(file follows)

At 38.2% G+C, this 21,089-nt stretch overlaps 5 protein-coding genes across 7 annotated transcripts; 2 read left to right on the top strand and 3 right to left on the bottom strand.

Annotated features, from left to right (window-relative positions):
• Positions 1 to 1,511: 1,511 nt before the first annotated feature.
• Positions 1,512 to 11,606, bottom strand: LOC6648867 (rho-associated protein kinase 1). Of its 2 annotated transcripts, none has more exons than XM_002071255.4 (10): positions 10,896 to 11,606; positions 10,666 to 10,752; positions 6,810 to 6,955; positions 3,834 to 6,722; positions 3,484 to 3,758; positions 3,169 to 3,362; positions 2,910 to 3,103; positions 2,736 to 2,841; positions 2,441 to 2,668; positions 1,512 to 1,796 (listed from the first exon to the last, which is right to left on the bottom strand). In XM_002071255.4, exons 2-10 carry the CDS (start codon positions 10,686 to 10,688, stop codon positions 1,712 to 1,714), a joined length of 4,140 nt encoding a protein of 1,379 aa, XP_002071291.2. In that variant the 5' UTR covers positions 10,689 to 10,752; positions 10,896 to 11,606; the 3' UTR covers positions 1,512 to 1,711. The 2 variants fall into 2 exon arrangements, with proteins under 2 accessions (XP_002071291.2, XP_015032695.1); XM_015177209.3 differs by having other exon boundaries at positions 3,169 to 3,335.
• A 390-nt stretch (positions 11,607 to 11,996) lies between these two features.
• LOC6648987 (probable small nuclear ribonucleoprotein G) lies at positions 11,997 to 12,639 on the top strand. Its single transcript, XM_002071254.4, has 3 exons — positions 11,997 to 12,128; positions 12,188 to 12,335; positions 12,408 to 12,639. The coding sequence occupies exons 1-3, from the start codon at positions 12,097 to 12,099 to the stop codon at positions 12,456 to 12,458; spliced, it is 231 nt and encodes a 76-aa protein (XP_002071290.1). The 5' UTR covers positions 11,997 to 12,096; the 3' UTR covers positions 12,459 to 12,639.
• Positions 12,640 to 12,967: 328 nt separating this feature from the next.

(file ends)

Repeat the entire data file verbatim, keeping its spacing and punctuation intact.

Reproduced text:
At 38.2% G+C, this 21,089-nt stretch overlaps 5 protein-coding genes across 7 annotated transcripts; 2 read left to right on the top strand and 3 right to left on the bottom strand.

Annotated features, from left to right (window-relative positions):
• Positions 1 to 1,511: 1,511 nt before the first annotated feature.
• Positions 1,512 to 11,606, bottom strand: LOC6648867 (rho-associated protein kinase 1). Of its 2 annotated transcripts, none has more exons than XM_002071255.4 (10): positions 10,896 to 11,606; positions 10,666 to 10,752; positions 6,810 to 6,955; positions 3,834 to 6,722; positions 3,484 to 3,758; positions 3,169 to 3,362; positions 2,910 to 3,103; positions 2,736 to 2,841; positions 2,441 to 2,668; positions 1,512 to 1,796 (listed from the first exon to the last, which is right to left on the bottom strand). In XM_002071255.4, exons 2-10 carry the CDS (start codon positions 10,686 to 10,688, stop codon positions 1,712 to 1,714), a joined length of 4,140 nt encoding a protein of 1,379 aa, XP_002071291.2. In that variant the 5' UTR covers positions 10,689 to 10,752; positions 10,896 to 11,606; the 3' UTR covers positions 1,512 to 1,711. The 2 variants fall into 2 exon arrangements, with proteins under 2 accessions (XP_002071291.2, XP_015032695.1); XM_015177209.3 differs by having other exon boundaries at positions 3,169 to 3,335.
• A 390-nt stretch (positions 11,607 to 11,996) lies between these two features.
• LOC6648987 (probable small nuclear ribonucleoprotein G) lies at positions 11,997 to 12,639 on the top strand. Its single transcript, XM_002071254.4, has 3 exons — positions 11,997 to 12,128; positions 12,188 to 12,335; positions 12,408 to 12,639. The coding sequence occupies exons 1-3, from the start codon at positions 12,097 to 12,099 to the stop codon at positions 12,456 to 12,458; spliced, it is 231 nt and encodes a 76-aa protein (XP_002071290.1). The 5' UTR covers positions 11,997 to 12,096; the 3' UTR covers positions 12,459 to 12,639.
• Positions 12,640 to 12,967: 328 nt separating this feature from the next.